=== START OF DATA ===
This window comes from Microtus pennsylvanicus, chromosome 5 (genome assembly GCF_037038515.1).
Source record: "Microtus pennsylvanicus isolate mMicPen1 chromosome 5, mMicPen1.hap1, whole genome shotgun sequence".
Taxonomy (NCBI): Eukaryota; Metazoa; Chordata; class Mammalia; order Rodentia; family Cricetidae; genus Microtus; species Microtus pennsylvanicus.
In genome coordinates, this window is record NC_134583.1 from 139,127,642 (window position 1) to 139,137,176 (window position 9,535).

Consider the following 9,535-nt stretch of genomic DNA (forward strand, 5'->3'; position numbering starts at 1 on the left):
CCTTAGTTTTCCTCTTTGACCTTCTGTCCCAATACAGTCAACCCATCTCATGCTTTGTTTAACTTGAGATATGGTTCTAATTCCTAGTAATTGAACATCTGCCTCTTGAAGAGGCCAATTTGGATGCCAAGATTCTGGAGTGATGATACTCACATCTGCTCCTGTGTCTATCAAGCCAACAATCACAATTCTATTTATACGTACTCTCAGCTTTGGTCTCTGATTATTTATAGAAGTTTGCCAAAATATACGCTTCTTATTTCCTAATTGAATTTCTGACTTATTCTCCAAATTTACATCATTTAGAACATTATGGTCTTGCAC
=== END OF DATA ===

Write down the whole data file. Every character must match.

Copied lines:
This window comes from Microtus pennsylvanicus, chromosome 5 (genome assembly GCF_037038515.1).
Source record: "Microtus pennsylvanicus isolate mMicPen1 chromosome 5, mMicPen1.hap1, whole genome shotgun sequence".
Taxonomy (NCBI): Eukaryota; Metazoa; Chordata; class Mammalia; order Rodentia; family Cricetidae; genus Microtus; species Microtus pennsylvanicus.
In genome coordinates, this window is record NC_134583.1 from 139,127,642 (window position 1) to 139,137,176 (window position 9,535).

Consider the following 9,535-nt stretch of genomic DNA (forward strand, 5'->3'; position numbering starts at 1 on the left):
CCTTAGTTTTCCTCTTTGACCTTCTGTCCCAATACAGTCAACCCATCTCATGCTTTGTTTAACTTGAGATATGGTTCTAATTCCTAGTAATTGAACATCTGCCTCTTGAAGAGGCCAATTTGGATGCCAAGATTCTGGAGTGATGATACTCACATCTGCTCCTGTGTCTATCAAGCCAACAATCACAATTCTATTTATACGTACTCTCAGCTTTGGTCTCTGATTATTTATAGAAGTTTGCCAAAATATACGCTTCTTATTTCCTAATTGAATTTCTGACTTATTCTCCAAATTTACATCATTTAGAACATTATGGTCTTGCAC